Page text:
“Come along,” Miss Carey urged. “I know you love chocolate pudding. If you don’t hurry, it will all be gone!” Instinctively, Faith snatched up her pack. “You don’t have to take your things,” Miss Carey assured her. “I’ll be locking the classroom.” But determined as she was not to let him speak, Faith could never leave Rodolfo behind. She slipped out the door, the pack firmly installed on her shoulders.

In the brightly lit lunchroom, she sat alone near the window, her spoon tracing circles on the dark surface of her pudding. She didn’t dare look up. Even at this school, there were people who stared, people who tried to guess your secrets. And unlike her quiet classroom, the lunchroom was noisy, chaotic. All around her were girls, their high voices squealing, and boys, their fists beating the tables in mock battle.

At last the bell sounded and it was time to go back to class. Fortified by the few spoonfuls of chocolate, Faith followed the stragglers out into the hall. But halfway to her classroom, she felt her legs go numb. Near the door, someone was talking with Miss Carey — a man in a dark suit and cap, his thick neck bent under the low ceiling. He wore a holster, and a strange voice croaked from a radio at his hip.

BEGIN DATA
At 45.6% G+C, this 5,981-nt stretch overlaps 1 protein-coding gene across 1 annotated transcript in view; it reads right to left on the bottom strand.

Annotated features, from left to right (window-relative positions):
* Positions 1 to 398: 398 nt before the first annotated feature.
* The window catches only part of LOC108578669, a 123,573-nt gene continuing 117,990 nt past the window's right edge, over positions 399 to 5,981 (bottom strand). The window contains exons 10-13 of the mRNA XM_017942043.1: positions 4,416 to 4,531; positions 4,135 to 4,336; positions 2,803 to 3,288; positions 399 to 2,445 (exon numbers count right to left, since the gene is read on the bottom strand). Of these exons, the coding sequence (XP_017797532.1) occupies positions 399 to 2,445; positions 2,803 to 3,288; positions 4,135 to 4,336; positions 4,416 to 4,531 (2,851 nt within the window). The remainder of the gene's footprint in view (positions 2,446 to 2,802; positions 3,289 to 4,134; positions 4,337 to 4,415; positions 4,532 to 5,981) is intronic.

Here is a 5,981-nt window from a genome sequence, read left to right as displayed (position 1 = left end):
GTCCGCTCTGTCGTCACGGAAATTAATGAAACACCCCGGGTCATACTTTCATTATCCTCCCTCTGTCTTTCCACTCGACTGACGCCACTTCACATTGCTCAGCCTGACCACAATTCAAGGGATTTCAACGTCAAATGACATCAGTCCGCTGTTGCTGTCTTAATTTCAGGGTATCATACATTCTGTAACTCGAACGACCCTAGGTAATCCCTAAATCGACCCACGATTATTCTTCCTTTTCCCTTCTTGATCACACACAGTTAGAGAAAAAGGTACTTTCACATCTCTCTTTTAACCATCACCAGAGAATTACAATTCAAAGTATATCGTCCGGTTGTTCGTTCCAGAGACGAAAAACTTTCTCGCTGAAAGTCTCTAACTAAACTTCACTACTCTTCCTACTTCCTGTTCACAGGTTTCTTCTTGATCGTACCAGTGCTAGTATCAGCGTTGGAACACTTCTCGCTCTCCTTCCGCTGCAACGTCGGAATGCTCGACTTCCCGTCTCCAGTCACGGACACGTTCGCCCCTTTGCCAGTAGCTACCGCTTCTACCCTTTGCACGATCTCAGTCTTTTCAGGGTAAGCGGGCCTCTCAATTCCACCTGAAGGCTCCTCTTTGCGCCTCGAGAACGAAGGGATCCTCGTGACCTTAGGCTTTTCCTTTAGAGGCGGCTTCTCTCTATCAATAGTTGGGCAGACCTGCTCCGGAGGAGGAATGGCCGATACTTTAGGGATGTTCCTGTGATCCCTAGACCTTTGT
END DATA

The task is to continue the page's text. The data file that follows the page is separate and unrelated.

Faith fell back against the wall, trying her best to disappear. She remembered flashing lights, piercing her bedroom curtains. The sound of a voice, barking unintelligible words. She remembered peering into the night outside her window, a tall, dark form silhouetted against the lit cabin of a black and white sedan. The door near her window flew open, the wall shaking as another tall man came out into the yard, pushing someone in front of him. Then the door of the black and white car slammed shut, and the car sped off. She remembered Mama’s eyes, wet and frightened. “Fe. It’s nothing. Go back to bed.”

Regaining her senses, Faith ducked into the girls’ washroom. Huddled in a stall, she gathered her pack close against her racing heart. She could hear toilets flushing, the older girls coming and going, their feet shuffling on the tile. Then, silence. Slowly, she crept toward the door and peeked down the hall. The classroom door was still open, but Miss Carey and the man were gone.